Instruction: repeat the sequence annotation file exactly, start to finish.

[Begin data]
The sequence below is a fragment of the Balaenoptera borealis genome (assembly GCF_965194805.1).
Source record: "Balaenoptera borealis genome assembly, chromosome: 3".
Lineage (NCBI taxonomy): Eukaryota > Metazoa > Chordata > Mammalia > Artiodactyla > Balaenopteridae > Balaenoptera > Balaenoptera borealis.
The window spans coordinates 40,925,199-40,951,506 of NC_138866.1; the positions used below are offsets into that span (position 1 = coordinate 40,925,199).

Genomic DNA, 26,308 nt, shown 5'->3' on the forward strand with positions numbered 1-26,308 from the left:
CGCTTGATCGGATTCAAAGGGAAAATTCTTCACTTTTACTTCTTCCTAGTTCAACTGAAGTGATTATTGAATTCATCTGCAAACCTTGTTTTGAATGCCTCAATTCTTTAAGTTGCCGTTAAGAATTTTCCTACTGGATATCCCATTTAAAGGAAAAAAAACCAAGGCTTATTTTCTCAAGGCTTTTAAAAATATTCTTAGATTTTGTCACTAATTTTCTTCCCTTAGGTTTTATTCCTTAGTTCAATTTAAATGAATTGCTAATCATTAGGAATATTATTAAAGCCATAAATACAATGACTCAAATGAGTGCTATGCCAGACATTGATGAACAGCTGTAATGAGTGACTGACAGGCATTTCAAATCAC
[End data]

The sequence below is a fragment of the Balaenoptera borealis genome (assembly GCF_965194805.1).
Source record: "Balaenoptera borealis genome assembly, chromosome: 3".
Lineage (NCBI taxonomy): Eukaryota > Metazoa > Chordata > Mammalia > Artiodactyla > Balaenopteridae > Balaenoptera > Balaenoptera borealis.
The window spans coordinates 40,925,199-40,951,506 of NC_138866.1; the positions used below are offsets into that span (position 1 = coordinate 40,925,199).

Genomic DNA, 26,308 nt, shown 5'->3' on the forward strand with positions numbered 1-26,308 from the left:
CGCTTGATCGGATTCAAAGGGAAAATTCTTCACTTTTACTTCTTCCTAGTTCAACTGAAGTGATTATTGAATTCATCTGCAAACCTTGTTTTGAATGCCTCAATTCTTTAAGTTGCCGTTAAGAATTTTCCTACTGGATATCCCATTTAAAGGAAAAAAAACCAAGGCTTATTTTCTCAAGGCTTTTAAAAATATTCTTAGATTTTGTCACTAATTTTCTTCCCTTAGGTTTTATTCCTTAGTTCAATTTAAATGAATTGCTAATCATTAGGAATATTATTAAAGCCATAAATACAATGACTCAAATGAGTGCTATGCCAGACATTGATGAACAGCTGTAATGAGTGACTGACAGGCATTTCAAATCAC